Window Unit Air Conditioners
Window air conditioners are ideal for small spaces, but these units may not be the best long-term solution. It’s because these systems tend to leak condensation, which can cause mold and water damage over time.
Also, central or ductless air systems might be better options if you’re looking to provide cold and comfortable air to an entire house. Nonetheless, many window air conditioners tend to have easy-to-use controls, which are ideal for users who don’t want additional “bells and whistles”.
The best location? Securing a window opening for this particular air conditioner is the first step to a proper installation. Note that any window opening can suffice for the installation, but consider installing the air conditioner in places where the family usually seeks comfort, like the bedroom or family room.
Like other air conditioning systems, window units need a secure location. Otherwise, these models will be at risk of falling, which can lead to costly repairs.
Installing a window air conditioner needs careful placement techniques, especially in positioning the unit to its openings. Ensure that the machine is parallel to the floor to avoid an unnecessary buildup of weight to one side. Also, expand the accordion panels into place. In turn, these components should reach the edges of the window so you can screw the unit into place.
Moreover, consider adding extra weatherproofing and insulation to the window opening. It’s because window air conditioners tend to leave small gaps between two glass panels. Seal this gap with foam weather stripping, which usually comes with the kit.
Geothermal Air Conditioners
If you want to save money for the long-term while keeping your house comfortable, consider buying and using a geothermal air conditioner. This particular unit gathers and stores energy from the ground to help keep the house cool.
Note that the earth accumulates heat naturally. The geothermal system will store this heat below the frost line. Then, the machine will extract the heat using a heat pump and pipe loop system. These components absorb the heat from the ground before carrying it to a mixture of antifreeze and water.
The geothermal air conditioner will, then, transform that heat into comfortable temperatures using looped parts. This system eliminates the use of fossil fuels, allowing it to become an eco-friendly solution to keeping your home cool and comfy.
The best location? Ensure to inspect your property before deciding to install a geothermal air conditioner. It’s because several components of the system, particularly the loops, are relatively large. Hence, not every home can enjoy this eco-friendly cooling solution.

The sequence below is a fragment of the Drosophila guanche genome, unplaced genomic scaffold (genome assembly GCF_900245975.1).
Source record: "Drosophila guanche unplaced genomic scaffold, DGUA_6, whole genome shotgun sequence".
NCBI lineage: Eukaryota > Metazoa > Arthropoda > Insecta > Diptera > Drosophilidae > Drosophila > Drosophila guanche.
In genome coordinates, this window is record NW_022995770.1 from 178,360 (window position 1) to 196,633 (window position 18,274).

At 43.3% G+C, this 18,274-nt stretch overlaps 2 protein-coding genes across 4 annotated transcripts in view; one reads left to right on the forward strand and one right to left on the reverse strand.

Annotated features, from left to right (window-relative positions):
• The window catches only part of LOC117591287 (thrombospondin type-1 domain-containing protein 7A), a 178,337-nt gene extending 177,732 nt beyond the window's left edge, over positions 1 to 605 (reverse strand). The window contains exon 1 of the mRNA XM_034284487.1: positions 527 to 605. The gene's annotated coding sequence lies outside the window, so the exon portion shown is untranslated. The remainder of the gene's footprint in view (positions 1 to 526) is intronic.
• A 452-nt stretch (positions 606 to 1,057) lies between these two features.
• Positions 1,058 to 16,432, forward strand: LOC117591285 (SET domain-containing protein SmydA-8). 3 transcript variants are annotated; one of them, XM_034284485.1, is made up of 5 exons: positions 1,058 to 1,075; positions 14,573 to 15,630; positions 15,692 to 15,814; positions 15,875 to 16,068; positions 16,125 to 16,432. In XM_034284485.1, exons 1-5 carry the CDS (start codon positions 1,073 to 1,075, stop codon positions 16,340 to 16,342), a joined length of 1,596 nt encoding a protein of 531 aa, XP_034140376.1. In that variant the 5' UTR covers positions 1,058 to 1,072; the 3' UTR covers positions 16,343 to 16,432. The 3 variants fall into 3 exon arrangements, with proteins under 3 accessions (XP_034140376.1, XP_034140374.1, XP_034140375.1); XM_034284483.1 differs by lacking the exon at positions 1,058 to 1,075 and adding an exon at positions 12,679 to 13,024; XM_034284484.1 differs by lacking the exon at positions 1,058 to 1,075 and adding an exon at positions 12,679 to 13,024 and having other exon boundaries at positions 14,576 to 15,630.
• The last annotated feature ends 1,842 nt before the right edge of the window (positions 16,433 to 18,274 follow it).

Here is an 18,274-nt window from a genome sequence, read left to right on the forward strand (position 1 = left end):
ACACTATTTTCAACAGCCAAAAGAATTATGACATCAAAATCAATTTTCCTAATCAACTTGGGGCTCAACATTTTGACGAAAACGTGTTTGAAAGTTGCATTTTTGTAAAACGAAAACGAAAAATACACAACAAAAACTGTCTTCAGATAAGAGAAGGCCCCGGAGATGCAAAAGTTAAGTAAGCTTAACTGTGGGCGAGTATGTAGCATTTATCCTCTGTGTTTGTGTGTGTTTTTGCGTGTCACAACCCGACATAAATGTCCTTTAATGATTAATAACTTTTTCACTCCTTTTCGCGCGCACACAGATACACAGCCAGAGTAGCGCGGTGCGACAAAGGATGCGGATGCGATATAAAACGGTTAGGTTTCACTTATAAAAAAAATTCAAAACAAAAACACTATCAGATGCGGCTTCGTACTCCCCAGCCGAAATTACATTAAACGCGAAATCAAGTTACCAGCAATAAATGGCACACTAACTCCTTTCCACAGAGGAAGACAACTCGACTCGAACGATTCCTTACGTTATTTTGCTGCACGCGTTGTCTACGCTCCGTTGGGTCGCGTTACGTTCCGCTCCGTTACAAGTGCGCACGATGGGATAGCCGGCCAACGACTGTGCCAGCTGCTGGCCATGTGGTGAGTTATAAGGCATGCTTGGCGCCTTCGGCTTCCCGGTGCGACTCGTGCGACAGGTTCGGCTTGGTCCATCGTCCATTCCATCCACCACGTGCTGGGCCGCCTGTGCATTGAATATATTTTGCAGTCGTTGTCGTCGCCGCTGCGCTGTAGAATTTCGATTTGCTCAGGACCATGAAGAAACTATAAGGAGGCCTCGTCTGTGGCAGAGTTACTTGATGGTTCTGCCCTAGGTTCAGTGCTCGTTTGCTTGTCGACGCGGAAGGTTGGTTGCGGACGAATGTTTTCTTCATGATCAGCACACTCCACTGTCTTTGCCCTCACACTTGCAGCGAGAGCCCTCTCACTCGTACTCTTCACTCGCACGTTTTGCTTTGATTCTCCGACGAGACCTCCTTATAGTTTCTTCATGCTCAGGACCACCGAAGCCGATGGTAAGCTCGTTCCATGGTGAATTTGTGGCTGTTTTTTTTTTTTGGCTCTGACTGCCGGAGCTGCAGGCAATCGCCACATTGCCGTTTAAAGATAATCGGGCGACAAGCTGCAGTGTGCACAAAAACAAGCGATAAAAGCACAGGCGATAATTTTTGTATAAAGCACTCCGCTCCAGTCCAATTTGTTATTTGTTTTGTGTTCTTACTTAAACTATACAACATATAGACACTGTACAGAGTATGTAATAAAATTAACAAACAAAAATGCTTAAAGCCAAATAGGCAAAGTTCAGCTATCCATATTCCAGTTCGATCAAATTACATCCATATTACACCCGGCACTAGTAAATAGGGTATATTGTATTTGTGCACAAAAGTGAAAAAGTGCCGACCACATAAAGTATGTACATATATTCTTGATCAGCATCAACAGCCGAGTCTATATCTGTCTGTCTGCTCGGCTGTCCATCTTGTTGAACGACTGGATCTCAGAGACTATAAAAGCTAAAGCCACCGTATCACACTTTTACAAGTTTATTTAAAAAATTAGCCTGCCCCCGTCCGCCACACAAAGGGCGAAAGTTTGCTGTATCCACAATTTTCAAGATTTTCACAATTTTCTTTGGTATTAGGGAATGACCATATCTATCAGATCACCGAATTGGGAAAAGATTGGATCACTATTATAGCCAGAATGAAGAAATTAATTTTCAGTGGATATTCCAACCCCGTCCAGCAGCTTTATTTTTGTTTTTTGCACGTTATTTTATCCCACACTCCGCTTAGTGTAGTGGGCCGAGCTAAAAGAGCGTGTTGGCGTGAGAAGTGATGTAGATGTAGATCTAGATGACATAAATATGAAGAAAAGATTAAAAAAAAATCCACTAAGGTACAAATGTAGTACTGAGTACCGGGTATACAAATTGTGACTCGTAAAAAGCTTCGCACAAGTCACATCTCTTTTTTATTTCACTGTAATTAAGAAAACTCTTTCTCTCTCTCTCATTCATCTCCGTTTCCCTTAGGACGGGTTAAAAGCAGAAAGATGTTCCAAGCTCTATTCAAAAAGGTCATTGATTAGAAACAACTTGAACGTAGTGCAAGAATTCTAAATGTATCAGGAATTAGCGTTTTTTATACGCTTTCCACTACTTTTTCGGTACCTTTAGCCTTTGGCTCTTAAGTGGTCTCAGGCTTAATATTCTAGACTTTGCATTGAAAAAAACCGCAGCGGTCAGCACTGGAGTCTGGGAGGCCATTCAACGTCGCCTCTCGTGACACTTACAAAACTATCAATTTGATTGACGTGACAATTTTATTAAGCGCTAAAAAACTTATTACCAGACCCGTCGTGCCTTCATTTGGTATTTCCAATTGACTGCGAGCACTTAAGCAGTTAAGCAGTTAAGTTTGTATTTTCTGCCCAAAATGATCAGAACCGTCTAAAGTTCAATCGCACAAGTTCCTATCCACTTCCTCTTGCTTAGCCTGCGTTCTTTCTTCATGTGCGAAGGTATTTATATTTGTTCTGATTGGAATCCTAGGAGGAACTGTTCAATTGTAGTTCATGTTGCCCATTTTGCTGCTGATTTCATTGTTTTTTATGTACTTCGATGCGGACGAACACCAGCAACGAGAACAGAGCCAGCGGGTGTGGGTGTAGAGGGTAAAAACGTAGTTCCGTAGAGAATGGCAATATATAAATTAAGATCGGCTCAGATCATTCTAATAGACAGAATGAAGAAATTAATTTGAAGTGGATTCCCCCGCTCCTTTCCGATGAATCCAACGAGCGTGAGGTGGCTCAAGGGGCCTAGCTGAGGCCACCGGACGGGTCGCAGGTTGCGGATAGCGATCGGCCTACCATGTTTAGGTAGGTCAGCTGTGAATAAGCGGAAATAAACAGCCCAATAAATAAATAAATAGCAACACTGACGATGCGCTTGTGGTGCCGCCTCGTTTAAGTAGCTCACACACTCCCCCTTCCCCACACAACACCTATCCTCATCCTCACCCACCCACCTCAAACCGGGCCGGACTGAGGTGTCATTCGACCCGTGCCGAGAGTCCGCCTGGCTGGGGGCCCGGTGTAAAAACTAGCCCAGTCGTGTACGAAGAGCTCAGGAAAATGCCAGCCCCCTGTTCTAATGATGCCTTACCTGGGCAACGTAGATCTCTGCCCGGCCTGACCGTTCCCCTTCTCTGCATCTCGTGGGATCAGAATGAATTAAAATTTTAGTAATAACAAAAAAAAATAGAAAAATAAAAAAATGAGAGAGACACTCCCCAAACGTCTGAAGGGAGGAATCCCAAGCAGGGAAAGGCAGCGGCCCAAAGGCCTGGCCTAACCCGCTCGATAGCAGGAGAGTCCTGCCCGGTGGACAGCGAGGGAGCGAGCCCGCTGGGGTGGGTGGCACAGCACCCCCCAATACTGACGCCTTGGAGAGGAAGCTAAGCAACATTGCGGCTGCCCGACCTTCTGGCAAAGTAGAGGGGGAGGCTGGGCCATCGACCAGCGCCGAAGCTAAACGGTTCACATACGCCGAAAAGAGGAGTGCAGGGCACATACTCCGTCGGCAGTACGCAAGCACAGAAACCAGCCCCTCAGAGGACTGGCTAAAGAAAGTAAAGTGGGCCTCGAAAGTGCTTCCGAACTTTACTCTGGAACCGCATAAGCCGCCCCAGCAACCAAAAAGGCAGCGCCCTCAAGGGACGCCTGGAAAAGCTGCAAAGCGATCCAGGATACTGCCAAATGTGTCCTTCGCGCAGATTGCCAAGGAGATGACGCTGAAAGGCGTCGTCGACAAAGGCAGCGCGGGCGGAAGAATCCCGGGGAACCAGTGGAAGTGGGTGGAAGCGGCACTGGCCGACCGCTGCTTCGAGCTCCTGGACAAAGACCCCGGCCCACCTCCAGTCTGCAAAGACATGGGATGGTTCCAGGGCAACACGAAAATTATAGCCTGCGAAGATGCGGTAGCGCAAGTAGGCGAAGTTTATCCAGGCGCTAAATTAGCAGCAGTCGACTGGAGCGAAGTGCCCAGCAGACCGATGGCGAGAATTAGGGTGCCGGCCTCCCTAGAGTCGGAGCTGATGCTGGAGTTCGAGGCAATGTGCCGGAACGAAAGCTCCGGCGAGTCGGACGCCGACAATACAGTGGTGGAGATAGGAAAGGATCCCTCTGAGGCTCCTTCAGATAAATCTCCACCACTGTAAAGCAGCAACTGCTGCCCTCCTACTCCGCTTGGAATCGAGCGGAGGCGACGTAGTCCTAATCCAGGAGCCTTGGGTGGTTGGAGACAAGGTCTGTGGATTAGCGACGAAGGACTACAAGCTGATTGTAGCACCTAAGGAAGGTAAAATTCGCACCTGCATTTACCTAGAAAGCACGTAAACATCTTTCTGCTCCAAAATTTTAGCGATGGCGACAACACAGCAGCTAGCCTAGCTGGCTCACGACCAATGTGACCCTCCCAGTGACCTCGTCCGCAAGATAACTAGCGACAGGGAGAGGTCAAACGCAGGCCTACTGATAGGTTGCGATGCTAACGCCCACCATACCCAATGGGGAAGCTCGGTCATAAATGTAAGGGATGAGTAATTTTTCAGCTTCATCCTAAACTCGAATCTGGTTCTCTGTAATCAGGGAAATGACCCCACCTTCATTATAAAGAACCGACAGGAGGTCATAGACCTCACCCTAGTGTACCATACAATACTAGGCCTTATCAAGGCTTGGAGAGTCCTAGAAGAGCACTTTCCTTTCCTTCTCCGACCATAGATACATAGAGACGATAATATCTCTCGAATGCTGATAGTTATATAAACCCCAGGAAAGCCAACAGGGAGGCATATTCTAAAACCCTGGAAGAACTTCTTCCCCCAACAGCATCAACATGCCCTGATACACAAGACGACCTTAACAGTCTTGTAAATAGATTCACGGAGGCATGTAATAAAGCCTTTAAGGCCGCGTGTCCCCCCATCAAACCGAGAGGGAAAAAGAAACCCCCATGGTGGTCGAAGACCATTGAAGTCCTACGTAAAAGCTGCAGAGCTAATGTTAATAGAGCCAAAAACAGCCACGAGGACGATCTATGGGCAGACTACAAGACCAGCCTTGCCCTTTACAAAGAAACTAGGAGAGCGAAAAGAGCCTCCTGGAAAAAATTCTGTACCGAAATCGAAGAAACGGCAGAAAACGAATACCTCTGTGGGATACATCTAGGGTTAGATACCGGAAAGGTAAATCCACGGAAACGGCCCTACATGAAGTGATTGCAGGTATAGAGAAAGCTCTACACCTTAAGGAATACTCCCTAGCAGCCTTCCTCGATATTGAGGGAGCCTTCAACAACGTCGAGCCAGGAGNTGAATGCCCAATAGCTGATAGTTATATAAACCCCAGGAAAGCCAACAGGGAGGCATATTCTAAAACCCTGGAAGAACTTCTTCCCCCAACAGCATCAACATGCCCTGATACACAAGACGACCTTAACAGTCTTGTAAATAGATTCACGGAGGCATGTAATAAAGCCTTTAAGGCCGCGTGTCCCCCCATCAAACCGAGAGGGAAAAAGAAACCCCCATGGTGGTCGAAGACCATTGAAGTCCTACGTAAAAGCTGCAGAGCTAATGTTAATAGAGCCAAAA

Consider yourself (and other household members) lucky if you can install this air conditioning system in your property. Take note of the layout of the land, the landscaping, and the location of sprinkler systems and other underground utilities. Ensure that the loops and other components won’t hinder the respective functions of these different systems.
Choosing the best location to install an air conditioner in your home can depend on your chosen cooling system. Still, you can follow some general guidelines to help you with the installation.
Here are some quick tips to help you in this regard:
- Provide shade for compressors. If shade isn’t readily available for outdoor compressors, consider making or buying one. Sunlight and excess moisture from the rain can damage outdoor units. Also, shielding the units from harsh elements may help improve efficiency while reducing energy costs.
- Avoid installing indoor units near heat sources. Appliances, such as heaters and ovens, release heat inside the home, making the air conditioner operate harder than intended. If the thermometer inside the air conditioner senses this extra heat, it attempts to release extra cold air into the vicinity. In turn, this setup can affect efficiency and temperature control negatively.
- Place the outdoor condenser at a high location. Note that cold air tends to have a higher density than hot air. Hence, achieving sufficient cooling from the air conditioning unit requires the condenser to capture cold air from the outside. If the condenser is near the ground, it might not produce sufficient results.
Start thinking about the best location to install an air conditioner by considering the type of unit you want for your home. Note that different air conditioning systems have different installation requirements. Also, remember to maintain your chosen unit frequently. Otherwise, the location won’t matter as the cooling system won’t be able to work efficiently.